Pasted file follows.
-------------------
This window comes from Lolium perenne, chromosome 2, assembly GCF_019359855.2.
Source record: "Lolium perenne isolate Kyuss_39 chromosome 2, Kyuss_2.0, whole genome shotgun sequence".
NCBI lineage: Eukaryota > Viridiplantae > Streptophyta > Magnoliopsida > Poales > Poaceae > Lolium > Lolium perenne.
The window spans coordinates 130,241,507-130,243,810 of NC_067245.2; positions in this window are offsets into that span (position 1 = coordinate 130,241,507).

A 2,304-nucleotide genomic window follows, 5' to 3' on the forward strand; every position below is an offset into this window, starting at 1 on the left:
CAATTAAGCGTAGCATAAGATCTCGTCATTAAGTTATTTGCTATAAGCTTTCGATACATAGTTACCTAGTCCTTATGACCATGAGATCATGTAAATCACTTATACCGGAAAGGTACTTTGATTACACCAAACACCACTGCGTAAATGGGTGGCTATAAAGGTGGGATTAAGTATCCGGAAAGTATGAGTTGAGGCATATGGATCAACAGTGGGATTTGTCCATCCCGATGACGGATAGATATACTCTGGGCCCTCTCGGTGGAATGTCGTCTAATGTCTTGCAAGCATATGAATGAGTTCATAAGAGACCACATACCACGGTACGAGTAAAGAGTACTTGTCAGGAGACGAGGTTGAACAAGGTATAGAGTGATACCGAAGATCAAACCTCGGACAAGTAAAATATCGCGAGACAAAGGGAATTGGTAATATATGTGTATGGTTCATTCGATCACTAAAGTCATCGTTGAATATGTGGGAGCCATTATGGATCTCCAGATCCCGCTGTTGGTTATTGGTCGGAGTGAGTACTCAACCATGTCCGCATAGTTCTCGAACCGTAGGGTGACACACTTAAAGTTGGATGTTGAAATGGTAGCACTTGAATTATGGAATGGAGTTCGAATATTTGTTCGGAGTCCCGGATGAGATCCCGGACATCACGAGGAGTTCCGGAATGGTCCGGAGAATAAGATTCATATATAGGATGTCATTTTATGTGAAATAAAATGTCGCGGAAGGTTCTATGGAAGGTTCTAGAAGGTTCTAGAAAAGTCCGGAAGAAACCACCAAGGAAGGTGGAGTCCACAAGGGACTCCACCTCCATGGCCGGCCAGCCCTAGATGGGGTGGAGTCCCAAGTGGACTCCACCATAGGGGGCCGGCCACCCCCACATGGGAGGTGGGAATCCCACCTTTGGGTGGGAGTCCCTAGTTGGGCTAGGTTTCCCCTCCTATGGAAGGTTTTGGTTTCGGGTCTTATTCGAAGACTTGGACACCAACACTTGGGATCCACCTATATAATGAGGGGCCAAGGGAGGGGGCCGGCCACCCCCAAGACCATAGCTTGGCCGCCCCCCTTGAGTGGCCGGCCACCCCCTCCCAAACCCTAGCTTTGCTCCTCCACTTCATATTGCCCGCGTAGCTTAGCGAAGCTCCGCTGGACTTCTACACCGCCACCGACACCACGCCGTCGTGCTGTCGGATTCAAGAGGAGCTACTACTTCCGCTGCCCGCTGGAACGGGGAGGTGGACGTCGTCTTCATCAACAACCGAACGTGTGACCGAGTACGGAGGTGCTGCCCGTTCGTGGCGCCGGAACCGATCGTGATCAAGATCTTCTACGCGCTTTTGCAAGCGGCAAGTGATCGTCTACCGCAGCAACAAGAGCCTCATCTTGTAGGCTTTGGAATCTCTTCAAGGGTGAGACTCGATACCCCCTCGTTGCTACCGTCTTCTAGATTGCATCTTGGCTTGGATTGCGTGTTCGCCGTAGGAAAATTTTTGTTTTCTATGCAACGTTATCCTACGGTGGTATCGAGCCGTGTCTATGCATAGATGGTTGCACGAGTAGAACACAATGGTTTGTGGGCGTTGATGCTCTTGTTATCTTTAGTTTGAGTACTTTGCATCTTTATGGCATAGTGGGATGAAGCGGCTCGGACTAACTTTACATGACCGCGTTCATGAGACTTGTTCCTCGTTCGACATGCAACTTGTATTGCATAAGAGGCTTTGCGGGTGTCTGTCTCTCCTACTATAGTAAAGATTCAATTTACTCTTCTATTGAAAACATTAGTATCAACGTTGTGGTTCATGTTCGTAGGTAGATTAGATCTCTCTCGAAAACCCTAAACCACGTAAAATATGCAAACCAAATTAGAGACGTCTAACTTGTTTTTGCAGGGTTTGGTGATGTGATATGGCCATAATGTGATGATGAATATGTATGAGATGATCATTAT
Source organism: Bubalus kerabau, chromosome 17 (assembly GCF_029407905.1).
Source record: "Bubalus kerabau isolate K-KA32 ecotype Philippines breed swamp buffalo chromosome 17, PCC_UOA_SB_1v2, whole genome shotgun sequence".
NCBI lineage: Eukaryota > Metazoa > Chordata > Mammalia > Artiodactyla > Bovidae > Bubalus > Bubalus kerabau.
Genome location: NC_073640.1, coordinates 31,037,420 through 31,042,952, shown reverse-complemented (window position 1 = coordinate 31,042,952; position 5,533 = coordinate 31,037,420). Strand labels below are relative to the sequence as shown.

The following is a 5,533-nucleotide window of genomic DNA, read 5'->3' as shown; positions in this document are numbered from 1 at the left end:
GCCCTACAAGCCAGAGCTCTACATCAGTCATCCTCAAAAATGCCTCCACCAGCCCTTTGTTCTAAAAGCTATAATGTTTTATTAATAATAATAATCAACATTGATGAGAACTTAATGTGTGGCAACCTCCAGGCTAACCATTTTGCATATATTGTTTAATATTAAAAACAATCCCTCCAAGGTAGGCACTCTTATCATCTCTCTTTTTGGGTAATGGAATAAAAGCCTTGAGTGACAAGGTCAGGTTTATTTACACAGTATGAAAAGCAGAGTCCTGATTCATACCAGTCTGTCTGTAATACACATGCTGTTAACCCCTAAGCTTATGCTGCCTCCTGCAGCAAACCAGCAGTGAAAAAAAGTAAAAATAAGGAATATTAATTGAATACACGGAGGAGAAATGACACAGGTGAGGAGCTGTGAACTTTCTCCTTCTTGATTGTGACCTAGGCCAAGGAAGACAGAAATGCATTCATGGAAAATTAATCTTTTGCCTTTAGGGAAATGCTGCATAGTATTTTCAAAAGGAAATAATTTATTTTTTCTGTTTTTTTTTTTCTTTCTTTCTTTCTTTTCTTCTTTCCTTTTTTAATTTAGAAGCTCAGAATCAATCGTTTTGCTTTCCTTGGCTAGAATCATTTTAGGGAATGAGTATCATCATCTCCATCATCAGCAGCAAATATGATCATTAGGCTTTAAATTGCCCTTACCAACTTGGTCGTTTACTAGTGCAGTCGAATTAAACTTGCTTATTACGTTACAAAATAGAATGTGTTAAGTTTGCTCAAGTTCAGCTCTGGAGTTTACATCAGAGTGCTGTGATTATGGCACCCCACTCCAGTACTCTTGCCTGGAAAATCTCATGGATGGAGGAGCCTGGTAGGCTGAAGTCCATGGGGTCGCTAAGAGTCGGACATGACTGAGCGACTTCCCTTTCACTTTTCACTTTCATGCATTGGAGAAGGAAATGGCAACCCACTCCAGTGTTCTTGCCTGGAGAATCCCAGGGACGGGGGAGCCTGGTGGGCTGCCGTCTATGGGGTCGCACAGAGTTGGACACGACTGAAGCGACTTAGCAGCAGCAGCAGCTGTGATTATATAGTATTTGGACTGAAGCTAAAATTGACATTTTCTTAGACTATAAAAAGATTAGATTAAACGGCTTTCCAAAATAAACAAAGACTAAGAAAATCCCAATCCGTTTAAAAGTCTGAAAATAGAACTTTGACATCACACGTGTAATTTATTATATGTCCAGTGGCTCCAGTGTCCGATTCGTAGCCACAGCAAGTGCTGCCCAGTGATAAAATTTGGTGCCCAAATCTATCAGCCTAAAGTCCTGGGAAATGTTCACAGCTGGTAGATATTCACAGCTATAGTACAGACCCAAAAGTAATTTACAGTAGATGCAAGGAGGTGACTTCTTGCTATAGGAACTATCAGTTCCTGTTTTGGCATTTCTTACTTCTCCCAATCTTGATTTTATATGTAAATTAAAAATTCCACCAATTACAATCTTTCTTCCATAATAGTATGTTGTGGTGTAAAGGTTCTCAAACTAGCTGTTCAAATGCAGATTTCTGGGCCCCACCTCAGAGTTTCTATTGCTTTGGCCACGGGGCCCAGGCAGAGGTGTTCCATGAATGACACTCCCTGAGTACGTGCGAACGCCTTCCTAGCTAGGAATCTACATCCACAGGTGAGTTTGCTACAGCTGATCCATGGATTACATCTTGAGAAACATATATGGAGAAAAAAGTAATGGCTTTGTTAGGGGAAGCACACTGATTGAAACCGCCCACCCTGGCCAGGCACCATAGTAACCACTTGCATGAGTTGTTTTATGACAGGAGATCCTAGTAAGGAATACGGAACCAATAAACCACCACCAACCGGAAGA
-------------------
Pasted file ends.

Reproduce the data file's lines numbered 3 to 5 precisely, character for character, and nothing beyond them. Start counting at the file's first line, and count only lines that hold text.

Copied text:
NCBI lineage: Eukaryota > Viridiplantae > Streptophyta > Magnoliopsida > Poales > Poaceae > Lolium > Lolium perenne.
The window spans coordinates 130,241,507-130,243,810 of NC_067245.2; positions in this window are offsets into that span (position 1 = coordinate 130,241,507).

A 2,304-nucleotide genomic window follows, 5' to 3' on the forward strand; every position below is an offset into this window, starting at 1 on the left: